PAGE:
But how do we get from being reactive to active? The Librarian in Black blog is a good starting point. Check out posts on eBook User’s Bill of Rights and Library eBook Revolution, Begin. Short of getting a librarian appointed to corporate boards of publishing companies, what else can we do? Lobbying publishing companies, educating authors and e-book readers, partnering with the American Library Association, promoting changes in digital rights management and copyright law all come to mind. A boycott of HarperCollins now started, too. Beyond protests, I’d like to know from librarians as to what concrete steps can be taken. I’m not an expert in this, but would like to be a part of the solution. Let me know!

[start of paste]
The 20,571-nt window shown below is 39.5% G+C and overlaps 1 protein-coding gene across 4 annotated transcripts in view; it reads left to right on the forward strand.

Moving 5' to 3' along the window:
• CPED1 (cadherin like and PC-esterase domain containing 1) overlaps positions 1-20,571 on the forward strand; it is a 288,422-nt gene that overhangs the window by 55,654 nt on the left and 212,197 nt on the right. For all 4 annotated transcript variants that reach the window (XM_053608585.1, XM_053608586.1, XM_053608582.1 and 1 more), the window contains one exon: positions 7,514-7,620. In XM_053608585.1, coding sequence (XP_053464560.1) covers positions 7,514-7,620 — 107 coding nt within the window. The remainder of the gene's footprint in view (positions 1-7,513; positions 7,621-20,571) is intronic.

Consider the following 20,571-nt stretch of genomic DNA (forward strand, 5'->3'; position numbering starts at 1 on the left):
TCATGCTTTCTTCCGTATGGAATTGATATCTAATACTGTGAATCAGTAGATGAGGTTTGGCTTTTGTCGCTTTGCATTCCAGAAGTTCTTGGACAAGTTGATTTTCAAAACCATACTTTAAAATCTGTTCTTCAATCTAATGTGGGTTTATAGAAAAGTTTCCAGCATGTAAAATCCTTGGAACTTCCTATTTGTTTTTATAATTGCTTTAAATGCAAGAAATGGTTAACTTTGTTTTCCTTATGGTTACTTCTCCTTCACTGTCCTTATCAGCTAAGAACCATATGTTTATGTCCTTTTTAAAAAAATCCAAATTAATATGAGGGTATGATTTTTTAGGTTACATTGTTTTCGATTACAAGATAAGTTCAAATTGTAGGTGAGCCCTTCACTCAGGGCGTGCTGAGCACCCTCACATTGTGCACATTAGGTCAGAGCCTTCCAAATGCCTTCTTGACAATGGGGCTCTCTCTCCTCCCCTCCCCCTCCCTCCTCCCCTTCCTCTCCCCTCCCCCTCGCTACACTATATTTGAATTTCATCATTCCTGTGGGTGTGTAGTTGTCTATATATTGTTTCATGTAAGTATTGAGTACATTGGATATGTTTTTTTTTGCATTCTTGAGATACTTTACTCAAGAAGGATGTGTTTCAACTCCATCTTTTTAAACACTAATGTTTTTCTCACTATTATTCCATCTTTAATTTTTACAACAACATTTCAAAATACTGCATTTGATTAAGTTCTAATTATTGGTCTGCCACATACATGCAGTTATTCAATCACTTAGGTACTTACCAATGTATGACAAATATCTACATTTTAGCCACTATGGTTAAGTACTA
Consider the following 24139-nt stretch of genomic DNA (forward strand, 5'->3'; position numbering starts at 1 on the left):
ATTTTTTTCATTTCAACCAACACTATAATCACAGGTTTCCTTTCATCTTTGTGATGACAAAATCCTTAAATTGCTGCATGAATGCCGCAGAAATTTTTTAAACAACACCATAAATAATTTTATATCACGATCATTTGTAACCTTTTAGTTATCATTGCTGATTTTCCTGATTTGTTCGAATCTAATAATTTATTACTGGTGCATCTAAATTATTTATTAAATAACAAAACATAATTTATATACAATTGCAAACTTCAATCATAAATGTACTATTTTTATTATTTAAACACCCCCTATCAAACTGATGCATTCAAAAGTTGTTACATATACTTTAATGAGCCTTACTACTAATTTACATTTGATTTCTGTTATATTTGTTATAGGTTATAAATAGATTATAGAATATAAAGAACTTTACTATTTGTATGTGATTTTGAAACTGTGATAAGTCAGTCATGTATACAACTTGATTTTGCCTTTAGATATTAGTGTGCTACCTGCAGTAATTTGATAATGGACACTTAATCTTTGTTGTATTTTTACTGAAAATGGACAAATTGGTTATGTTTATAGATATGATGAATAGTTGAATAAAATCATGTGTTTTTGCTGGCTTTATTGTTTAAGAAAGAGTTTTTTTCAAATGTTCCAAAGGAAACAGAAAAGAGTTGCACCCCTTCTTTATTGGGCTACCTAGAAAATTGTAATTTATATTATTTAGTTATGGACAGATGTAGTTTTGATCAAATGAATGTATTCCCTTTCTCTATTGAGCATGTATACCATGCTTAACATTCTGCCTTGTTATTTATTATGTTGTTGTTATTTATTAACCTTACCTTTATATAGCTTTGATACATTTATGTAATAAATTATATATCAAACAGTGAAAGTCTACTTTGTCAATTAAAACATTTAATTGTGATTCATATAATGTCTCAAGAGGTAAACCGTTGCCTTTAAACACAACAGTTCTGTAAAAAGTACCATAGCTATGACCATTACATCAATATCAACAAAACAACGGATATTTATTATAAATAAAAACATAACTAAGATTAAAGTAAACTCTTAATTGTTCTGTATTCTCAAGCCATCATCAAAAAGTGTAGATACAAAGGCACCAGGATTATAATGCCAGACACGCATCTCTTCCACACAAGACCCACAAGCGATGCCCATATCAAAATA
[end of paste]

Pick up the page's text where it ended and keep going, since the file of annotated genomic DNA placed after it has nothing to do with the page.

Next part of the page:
I Need “The Source”

Have you ever had a reference transaction that just sort of ran off the rails? In my eight or so years of a being a librarian, this is my own personal favorite reference encounter while staffing the desk:

Patron: “Do you have the source?”

Me: “What source?”

Patron: “The SOURCE!”

Me: “Do you know the name of the source?”

Patron: “It’s just THE SOURCE.”

Me: “Is it something you need for your class?”

Patron: “YES! The professor said you had it.”

Me: “Is it something your professor put on reserve, like a journal article?”

Patron: “No.”

Me: “Well, can you describe the source? Tell me more about it?”

Patron: “It’s a book that lists words of other words.”

Me: “Oh…a THE-SAUR-US! Yes, I have a thesaurus. It’s right here behind my desk.”